336 fines paid by drivers of police vehicles in past year; 612 tickets waived because of 'need to respond urgently'.
The drivers of more than 300 police vehicles have been caught speeding and fined every year for the past five years, new figures show - with more than 2000 offending drivers ticketed during that period.
In the year to June 30, 336 fines were paid by drivers of speeding police vehicles. A further 612 tickets were waived.
National manager of road policing Superintendent Steve Greally said policing was unique in that it required officers to travel at higher speeds in some circumstances to respond to urgent and emergency situations.
Tickets were waived in cases where police officers had a legitimate need to respond urgently, Mr Greally said.
"Police are just as accountable for their driving as any member of the public, and we both demand and expect high standards.
"In any case where speed is not justified, we accept responsibility for this." He said any instances where speeds were not justified were "disappointing" and appropriate action was taken.
"While ideally we'd like the number of infringements to be zero, this is in the context of police being on the road 24/7, clocking up around 90 million kilometres per year, with approximately 3100 vehicles on the road.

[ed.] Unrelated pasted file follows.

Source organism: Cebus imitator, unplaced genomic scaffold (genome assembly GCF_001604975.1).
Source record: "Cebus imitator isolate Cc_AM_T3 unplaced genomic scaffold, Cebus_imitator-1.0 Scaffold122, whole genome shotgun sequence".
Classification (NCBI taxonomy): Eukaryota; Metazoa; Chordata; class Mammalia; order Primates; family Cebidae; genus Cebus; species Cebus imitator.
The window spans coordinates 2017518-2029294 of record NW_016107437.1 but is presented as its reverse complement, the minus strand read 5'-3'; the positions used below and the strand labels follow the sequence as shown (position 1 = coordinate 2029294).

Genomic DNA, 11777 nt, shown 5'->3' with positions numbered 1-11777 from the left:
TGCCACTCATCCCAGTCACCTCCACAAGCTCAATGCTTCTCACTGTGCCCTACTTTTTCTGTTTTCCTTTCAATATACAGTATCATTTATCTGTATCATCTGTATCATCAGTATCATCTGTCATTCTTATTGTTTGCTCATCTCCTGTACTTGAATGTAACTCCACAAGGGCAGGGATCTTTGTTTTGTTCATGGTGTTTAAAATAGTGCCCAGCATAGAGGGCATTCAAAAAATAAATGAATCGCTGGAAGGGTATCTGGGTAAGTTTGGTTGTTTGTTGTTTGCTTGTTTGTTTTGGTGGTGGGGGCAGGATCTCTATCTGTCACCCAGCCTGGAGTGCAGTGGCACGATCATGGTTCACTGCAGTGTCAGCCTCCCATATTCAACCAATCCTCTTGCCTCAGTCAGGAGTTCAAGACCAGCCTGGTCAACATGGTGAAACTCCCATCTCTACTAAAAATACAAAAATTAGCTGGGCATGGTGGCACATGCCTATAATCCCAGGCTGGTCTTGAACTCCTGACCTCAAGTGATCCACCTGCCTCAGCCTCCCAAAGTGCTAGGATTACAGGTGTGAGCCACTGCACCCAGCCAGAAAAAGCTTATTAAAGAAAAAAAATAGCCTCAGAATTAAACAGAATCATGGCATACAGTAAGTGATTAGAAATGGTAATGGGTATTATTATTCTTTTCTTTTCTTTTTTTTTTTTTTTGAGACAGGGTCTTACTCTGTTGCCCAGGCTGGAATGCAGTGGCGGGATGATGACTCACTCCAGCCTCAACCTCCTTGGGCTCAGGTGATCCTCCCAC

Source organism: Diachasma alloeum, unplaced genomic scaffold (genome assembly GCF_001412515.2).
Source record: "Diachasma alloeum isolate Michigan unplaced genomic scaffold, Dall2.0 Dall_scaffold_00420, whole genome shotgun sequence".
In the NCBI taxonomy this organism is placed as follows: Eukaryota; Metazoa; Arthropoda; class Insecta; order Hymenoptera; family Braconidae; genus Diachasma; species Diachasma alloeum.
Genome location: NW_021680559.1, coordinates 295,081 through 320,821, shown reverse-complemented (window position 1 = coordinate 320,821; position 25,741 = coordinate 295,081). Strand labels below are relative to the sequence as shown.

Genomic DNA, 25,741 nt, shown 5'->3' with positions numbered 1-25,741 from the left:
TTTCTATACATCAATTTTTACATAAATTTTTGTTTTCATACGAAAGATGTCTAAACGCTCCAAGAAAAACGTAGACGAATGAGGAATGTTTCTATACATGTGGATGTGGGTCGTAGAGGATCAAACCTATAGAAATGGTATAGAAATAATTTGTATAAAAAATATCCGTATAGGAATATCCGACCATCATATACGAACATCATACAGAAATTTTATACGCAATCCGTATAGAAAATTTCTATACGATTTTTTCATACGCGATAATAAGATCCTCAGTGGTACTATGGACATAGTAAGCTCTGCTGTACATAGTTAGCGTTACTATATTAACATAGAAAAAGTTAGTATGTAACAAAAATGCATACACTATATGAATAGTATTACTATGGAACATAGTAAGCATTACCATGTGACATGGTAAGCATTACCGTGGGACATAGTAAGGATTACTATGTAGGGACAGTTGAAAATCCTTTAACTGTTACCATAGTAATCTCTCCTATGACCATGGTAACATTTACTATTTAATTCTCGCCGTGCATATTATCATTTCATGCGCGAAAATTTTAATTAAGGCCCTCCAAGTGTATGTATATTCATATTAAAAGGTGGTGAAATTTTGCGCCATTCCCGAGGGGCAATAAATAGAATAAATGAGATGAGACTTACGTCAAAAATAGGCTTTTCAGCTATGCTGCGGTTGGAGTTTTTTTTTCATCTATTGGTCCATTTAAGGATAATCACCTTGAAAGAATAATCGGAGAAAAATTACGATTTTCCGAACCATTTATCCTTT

"However, in all cases where officers are ticketed for exceeding the speed limit, this is followed up and an explanation is sought. If the speed is not found to be justified in the circumstances, the driver responsible is required to pay any infringements incurred."
Mr Greally said staff received regular training and support to ensure they continued to drive safely and appropriately in the circumstances.
The 1077 police vehicles caught speeding by cameras across New Zealand between July 2014 and June 2015 was the highest number over the past five years.
Of these, 336 fines were paid, 612 were waived, eight were transferred from the liability of the district commander to the driver involved, and 121 are still outstanding.
The outstanding infringements have not yet been finalised.
There were 786 police vehicles caught speeding the year before - with 427 fines paid, 335 waived, 15 transfers of liability, and nine referred to court.
Police say the increase of almost 300 speed infringements this year was due to a change in speed camera policy, with the number of waived fines also increasing by a similar number during the same period.
The data, released under the Official Information Act to the Otago Daily Times, reveals that during the past two financial years the number of tickets paid by offending drivers decreased by 91.
Mr Greally said the 2014/15 data could not be compared to previous years because of a change in the way speeding infringements were recorded. Drivers of police vehicles with flashing lights visible caught by speed cameras were now issued notices, pending an explanation.
Caught: Speed camera notices for police vehicles breaking the speed limit
1 July 2010 - 30 June 2011
Fine paid: 487
Fine waived: 397
Transfer of liability: 36
Referred to court: 16
1 July 2011 - 30 June 2012
Fine paid: 477
Fine waived: 380
Transfer of liability: 24
Referred to court: 14
1 July 2012 - 30 June 2013
Fine paid: 313
Fine waived: 214
Transfer of liability: 7
Referred to court: 9
1 July 2013 - 30 June 2014
Fine paid: 427
Fine waived: 335
Transfer of liability: 15
Referred to court: 9
1 July 2014 - 30 June 2015
Fine paid: 336
Fine waived: 612
Transfer of liability: 8